Sherley Anne Williams, Growing up Negro in San Diego, black Muslims, where people of color settled in San Diego, black memory market, acting black
8:30 a.m., Jan. 20
File this in the "Learn something every day" category.
Up near City College yesterday. Waiting for the lights at Park and C, where the trolley slices through those two new gray high-rises (Housing Commission on one side, condos on the other).
Noticed this sign, “Smart Corner.” Then another one.
“You should try the boba here,” says this gal coming out. “Ivan knows how to boba. They pop nicely.”
I see they have boba tea flavors like taro, coconut, honeydew. But then I see the coffee’s by Café Moto.
No contest right now. Need a good jolt of Joe to get me going.
I step inside to a small place (it's at 1088 Park Boulevard, 619-702-6645) that kinda jigs in and out of the corner’s steps and pillars. But there at the back by the red walls is this smiling face. Ivan.
“Actually, Ai Van,” he says. “Ai Van Quach.” He says it like “Bond. James Bond.” But a whole lot more friendly.
“Vietnamese?” I say.
“Chinese,” he says. Though I’m not sure if he means Chinese, or Chinese-Vietnamese, because he has sandwiches labeled “Bánh-Mí” on the menu for $3.75.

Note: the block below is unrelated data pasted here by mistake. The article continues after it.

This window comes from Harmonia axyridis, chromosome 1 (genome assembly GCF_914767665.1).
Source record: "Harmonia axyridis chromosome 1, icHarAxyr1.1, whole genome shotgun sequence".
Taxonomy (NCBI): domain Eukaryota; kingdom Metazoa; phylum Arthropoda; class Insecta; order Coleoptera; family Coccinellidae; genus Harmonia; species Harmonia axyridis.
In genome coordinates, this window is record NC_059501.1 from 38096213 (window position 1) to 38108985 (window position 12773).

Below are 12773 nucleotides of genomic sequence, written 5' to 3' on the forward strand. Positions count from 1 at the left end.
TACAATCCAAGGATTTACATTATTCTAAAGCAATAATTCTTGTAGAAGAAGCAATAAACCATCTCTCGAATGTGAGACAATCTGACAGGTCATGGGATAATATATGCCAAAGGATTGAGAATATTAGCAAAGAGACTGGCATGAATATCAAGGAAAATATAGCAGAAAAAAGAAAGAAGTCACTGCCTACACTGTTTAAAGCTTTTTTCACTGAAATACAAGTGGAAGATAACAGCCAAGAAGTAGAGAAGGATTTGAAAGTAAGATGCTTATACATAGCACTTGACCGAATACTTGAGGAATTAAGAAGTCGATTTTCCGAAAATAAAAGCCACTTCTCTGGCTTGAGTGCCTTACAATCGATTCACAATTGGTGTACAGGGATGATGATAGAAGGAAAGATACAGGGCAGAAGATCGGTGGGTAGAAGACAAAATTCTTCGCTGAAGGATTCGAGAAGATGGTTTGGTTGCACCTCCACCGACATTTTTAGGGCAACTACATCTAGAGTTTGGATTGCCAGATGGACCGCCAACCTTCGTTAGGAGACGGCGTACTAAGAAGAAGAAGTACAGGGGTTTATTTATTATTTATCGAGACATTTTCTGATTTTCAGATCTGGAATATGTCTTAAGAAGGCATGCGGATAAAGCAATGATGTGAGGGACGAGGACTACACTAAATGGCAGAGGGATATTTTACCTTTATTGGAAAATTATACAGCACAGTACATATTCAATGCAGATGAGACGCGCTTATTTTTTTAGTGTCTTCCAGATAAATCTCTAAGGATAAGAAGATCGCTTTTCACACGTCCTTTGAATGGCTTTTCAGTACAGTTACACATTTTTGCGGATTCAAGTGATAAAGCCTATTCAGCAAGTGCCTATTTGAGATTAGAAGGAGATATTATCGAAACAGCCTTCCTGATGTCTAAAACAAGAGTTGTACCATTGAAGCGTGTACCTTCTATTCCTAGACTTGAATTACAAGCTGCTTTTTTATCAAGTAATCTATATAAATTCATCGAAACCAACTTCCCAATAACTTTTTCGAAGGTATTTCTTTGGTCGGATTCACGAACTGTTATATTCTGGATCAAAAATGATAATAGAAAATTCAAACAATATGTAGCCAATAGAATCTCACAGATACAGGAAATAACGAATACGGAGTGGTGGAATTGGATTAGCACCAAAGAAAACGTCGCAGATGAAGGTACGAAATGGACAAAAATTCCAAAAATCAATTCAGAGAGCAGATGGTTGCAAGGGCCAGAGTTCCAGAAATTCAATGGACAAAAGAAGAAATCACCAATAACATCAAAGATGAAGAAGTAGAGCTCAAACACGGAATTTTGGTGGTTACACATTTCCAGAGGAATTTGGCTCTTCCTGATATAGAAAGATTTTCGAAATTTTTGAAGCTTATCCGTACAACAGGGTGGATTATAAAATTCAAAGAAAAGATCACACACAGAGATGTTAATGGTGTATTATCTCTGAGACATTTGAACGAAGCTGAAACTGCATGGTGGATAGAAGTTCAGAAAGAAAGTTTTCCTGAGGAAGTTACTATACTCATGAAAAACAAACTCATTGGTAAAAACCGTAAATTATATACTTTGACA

The grilled chicken catches my eye. Hmm. Maybe next time. I take the coffee. Pay $1.75 and set down to work ye olde laptop. Nice touch: Ivan’s over straight away to code me into the place’s wifi.
So people eating, drinking, bobaing, but the main thing going on is social. Place has lots of students in it, lots of life, lotsa laffs. You can see Aivan’s the guy who keeps it going.
Aivan, with regulars Mike, Mindy
He introduces customers to other customers. Some are playing Scrabble-type games, everybody's chatting like this was home away from home.
“That’s what ‘Fika" is all about,” he says. “It’s Swedish for, like, ‘take a coffee break with friends.’”
Huh. Swedish. Turns out this is a Big Thing in Sweden. When you "fika" you're taking a moment out. Shootin' the breeze. Anything other than work. They say the word’s “coffee” in Swedish (“kaffe, kaffi”) spelled backwards, but "Let's take a fika" has come to mean the social moment, a time out together.
“It expresses my wish,” says Aivan, “that people come here to, like, socialize, relax. I’m a people person.”